Administrative Law

Quick Info
(2010.04)  Course
M. Estabrooks, J. King, A. Tomkins, & J. Wilson; Adjunct Professors
4 credit(s)  4 hour(s);
Lecture, discussion, and problem solving. Note: occasional remote synchronous lectures
Upper Year Research & Writing Requirement

Administrative law is the body of law that governs public decision-making. It aims to ensure that all public authorities use their powers legally, reasonably, and fairly.
This course will be both theoretically rigorous and highly practical. We will study a set of foundational administrative law concepts (grants of authority, the limits of discretion, the duty of procedural fairness, the right to an unbiased decision maker, standards of review, and public law remedies) as well as their real-world applications including in the courtroom.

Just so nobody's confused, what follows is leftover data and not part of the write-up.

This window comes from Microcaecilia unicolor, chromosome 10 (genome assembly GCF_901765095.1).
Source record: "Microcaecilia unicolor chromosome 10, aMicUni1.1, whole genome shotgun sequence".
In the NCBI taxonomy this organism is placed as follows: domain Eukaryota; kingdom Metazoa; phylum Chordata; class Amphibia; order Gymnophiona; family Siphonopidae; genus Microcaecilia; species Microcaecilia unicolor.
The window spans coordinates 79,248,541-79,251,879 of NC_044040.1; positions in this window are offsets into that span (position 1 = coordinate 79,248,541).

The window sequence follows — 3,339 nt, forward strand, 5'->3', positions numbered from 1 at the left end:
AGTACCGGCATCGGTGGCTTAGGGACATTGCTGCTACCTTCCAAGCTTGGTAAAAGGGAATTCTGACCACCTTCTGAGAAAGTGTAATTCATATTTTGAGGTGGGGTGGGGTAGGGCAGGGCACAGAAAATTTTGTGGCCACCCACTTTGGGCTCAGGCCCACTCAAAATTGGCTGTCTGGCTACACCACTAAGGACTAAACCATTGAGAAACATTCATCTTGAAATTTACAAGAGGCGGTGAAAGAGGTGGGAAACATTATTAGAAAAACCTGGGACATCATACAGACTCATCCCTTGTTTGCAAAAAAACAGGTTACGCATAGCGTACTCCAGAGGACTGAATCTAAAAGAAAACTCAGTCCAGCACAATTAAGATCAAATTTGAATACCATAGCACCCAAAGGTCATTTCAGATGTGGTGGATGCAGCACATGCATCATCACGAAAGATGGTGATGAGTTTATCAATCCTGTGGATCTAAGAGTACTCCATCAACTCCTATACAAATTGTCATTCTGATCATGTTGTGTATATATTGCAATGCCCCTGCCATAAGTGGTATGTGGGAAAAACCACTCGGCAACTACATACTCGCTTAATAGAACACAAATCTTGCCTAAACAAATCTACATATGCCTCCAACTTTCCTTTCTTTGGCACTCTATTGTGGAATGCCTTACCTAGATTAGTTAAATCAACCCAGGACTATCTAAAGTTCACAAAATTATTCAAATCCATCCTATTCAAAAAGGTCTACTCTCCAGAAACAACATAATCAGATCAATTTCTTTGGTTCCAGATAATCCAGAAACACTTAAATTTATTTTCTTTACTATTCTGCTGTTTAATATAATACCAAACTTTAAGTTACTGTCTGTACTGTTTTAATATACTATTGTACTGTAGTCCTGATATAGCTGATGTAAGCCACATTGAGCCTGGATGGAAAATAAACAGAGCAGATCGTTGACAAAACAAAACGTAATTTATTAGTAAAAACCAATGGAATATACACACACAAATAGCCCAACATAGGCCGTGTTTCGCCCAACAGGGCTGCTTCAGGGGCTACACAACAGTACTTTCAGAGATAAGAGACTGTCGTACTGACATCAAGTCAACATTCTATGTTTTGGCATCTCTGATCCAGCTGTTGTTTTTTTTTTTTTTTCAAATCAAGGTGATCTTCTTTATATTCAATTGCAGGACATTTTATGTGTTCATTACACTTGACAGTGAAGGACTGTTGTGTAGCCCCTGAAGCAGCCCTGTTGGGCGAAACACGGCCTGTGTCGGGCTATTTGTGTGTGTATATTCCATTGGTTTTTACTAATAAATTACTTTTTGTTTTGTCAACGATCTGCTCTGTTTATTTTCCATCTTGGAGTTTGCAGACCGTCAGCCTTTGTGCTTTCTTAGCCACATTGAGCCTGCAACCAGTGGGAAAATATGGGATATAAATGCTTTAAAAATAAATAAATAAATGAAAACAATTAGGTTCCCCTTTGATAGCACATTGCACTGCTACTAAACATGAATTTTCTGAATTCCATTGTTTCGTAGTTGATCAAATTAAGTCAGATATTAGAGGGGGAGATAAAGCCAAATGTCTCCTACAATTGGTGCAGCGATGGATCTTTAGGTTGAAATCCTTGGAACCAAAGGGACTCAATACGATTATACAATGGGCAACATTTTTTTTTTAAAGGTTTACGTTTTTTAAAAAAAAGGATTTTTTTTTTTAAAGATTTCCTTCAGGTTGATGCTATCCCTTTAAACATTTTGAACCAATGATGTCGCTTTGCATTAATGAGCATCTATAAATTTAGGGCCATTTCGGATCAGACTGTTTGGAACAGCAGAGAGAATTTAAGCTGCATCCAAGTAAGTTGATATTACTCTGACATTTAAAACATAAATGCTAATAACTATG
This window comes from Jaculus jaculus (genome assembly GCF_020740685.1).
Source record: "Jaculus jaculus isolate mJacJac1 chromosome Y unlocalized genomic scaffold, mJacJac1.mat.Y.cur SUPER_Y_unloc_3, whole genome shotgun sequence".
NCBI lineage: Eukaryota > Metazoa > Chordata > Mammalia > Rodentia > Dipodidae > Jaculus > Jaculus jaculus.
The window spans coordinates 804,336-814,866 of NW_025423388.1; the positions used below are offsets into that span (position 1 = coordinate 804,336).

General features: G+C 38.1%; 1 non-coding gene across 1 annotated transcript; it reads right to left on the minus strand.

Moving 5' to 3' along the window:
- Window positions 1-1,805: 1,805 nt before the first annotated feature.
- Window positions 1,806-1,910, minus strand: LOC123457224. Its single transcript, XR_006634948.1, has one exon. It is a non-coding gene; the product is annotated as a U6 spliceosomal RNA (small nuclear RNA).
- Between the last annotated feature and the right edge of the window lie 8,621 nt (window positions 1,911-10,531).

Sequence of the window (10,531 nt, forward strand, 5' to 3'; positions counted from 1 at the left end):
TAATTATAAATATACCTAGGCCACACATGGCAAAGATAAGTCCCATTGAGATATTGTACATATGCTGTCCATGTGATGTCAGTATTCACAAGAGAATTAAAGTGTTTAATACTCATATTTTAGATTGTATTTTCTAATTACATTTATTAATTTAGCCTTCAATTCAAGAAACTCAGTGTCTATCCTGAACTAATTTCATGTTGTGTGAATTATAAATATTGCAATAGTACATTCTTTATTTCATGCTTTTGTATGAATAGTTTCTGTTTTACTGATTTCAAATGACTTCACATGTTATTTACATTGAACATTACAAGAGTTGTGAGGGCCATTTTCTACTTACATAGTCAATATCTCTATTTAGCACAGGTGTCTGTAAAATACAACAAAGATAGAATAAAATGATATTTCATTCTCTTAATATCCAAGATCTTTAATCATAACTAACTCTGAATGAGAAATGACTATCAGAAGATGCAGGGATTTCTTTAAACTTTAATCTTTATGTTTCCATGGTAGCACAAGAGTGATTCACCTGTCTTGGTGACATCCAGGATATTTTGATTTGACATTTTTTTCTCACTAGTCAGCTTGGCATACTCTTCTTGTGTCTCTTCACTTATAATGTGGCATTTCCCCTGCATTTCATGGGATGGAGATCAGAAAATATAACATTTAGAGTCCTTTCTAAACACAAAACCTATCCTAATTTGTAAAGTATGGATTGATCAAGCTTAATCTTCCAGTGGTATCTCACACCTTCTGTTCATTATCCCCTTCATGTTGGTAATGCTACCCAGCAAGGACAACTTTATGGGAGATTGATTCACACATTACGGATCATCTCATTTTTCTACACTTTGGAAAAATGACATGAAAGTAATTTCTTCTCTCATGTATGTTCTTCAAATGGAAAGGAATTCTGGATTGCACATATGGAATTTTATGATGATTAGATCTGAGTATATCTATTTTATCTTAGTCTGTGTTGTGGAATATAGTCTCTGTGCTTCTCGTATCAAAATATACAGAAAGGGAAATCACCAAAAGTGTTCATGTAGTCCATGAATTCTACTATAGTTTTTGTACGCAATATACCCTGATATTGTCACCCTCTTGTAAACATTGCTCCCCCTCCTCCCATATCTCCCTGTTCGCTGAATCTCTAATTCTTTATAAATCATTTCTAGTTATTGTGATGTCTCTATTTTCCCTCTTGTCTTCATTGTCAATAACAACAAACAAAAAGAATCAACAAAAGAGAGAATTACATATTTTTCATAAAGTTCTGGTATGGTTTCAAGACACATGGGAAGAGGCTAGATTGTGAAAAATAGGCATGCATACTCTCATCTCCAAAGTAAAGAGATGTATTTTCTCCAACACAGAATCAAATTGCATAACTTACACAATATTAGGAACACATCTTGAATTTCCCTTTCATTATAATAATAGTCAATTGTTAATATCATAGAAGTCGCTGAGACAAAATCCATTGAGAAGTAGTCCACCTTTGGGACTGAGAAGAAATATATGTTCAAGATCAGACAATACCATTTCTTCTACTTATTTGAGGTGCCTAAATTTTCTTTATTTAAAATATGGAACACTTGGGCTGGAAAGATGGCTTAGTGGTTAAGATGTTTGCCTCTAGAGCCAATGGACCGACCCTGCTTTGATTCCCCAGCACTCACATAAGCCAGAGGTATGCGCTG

Each of the four Adjunct Professors maintains a broad public law practice. As such, case studies will include ministerial decisions, public inquiries, various administrative tribunals, municipal council decisions, environmental assessments, copyright rate-setting, supply management matters, indigenous elections, and parliamentary proceedings.